According to the grand jury, Lazarde assaulted Ventura Martinez Perez and Victor Rodriguez on Nov. 12, 1989, depriving the two construction workers of their right to due process of law and to be free from unreasonable force.
Lazarde also was charged with falsely accusing both men of simple assault and terroristic threats, again in violation of their civil rights.
The two men, both 27, have since been acquitted of all charges.
The grand jury didn't give any reason for Lazarde's alleged behavior.
But a source familiar with the investigation said Rodriguez had exchanged angry words with Lazarde the night before, after Lazarde arrested Rodriguez' brother for murder, and Lazarde bore a grudge against Rodriguez as a result of the argument.
"Lazarde didn't like it," the source said, and was waiting when Rodriguez and Perez left the bar.
Lazarde, who claims the two men threatened him outside the bar, was fired in 1991 by then-Police Commissioner Willie Williams for using unnecessary force against Rodriguez and Perez.
At the time, Williams said Lazarde assaulted Perez outside the taproom and, moments later, assaulted Rodriguez, who was handcuffed at the time, inside a patrol wagon, and tried to get two other officers who witnessed the assault on Rodriguez to lie for him.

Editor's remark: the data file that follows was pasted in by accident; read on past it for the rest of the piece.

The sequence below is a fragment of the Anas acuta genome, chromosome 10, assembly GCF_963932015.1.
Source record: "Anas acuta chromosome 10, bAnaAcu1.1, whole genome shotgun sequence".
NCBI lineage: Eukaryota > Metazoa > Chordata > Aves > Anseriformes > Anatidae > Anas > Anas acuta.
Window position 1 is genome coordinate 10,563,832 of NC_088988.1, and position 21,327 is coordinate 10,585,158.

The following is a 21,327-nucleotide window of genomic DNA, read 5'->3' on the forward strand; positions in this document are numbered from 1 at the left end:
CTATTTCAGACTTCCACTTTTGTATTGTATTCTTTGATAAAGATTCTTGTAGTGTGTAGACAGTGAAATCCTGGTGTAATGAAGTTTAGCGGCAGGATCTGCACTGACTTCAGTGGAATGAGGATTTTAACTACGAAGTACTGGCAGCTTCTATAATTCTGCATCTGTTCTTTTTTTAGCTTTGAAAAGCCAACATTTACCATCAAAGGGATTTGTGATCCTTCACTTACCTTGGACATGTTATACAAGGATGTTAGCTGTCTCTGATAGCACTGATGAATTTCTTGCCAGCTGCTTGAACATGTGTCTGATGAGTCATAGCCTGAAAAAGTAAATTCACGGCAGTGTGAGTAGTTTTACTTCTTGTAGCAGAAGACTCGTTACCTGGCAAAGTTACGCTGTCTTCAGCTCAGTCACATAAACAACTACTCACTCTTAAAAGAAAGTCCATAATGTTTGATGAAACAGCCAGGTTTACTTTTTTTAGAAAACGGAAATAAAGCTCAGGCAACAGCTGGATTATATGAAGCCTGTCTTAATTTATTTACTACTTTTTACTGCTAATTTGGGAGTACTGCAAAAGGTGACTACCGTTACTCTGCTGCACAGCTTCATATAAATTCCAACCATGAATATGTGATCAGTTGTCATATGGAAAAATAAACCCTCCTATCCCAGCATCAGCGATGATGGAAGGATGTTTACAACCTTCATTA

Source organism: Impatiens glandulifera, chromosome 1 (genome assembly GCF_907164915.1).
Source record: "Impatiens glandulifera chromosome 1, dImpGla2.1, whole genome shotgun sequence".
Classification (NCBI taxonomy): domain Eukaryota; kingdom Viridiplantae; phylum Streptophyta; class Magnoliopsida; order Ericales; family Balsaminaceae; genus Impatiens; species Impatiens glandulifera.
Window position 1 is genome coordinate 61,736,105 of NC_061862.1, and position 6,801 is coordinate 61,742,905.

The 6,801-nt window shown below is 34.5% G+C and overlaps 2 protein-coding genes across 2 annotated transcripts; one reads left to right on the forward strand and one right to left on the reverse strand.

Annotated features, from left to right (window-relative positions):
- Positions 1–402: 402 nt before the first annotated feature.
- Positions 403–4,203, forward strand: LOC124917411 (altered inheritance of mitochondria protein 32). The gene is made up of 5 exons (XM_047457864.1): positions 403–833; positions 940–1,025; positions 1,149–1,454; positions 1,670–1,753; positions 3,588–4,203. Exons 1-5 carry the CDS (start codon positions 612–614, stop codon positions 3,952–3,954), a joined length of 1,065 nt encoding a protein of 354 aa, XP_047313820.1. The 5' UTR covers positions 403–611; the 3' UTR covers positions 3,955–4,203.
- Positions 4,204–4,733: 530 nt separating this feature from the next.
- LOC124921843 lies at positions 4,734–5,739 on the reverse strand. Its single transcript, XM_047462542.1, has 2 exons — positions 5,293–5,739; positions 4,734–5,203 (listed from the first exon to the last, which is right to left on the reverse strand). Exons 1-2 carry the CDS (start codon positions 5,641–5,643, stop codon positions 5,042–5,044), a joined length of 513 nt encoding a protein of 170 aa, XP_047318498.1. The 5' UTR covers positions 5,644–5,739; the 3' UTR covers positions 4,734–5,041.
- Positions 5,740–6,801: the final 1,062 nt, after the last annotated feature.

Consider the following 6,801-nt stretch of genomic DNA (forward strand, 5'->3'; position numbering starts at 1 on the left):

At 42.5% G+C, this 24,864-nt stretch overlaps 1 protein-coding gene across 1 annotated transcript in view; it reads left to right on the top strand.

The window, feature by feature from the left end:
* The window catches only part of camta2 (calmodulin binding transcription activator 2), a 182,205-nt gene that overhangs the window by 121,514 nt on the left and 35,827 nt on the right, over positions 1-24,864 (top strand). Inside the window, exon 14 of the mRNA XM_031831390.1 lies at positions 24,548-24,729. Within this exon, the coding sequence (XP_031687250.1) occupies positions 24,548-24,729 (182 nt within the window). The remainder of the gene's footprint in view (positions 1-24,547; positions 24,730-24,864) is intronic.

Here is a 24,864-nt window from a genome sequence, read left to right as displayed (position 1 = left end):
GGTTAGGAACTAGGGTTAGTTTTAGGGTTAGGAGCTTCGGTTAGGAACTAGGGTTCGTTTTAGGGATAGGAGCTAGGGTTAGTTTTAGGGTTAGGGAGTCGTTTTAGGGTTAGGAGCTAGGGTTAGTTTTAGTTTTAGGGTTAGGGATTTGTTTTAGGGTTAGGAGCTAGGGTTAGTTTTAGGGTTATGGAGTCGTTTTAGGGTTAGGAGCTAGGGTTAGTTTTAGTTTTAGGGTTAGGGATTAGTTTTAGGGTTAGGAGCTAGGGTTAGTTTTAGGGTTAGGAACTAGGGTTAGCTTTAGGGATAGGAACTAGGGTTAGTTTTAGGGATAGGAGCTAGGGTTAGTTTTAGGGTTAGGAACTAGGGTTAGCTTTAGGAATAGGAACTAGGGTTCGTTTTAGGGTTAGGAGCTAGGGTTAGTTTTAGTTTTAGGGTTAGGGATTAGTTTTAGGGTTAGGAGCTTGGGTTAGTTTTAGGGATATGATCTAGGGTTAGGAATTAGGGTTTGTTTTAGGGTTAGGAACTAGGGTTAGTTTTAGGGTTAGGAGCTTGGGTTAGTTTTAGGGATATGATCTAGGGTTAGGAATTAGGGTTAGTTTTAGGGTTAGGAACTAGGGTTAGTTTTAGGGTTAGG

The two officers, Annette Feliciano and Susan Jasionowski, testified that Lazarde hit Rodriguez with either a nightstick or flashlight.
Rodriguez later needed one stitch to close a wound to his head, said Assistant U.S. Attorney Carlos A. Martir, the case prosecutor.
Martinez refused hospital treatment, the prosecutor said.
The Fraternal Order of Police has contended that officials were making a scapegoat of Lazarde, in an effort to show the department could police itself in the wake of the Rodney King beating in Los Angeles.
A labor arbitrator ruled last year that Lazarde should be reinstated, contending the city took too long, about 17-months, to discipline the officer. The city has appealed the ruling to Commonwealth Court.
During the arbitration proceeding, Lazarde testified that he pushed Rodriguez after Rodriguez spat on him inside the patrol wagon.
The Philadelphia District Attorney's Office refused to prosecute Lazarde for the alleged assault.
If convicted of the federal civil rights charges, Lazarde could be jailed for up to 26 years and fined $1.1 million, Martir said.
The last time Philadelphia police officers were convicted of civil rights violations in federal court here was in March 1978 when six homicide detectives were found guilty by a jury of coercing a confession from a murder
suspect who later was exonerated.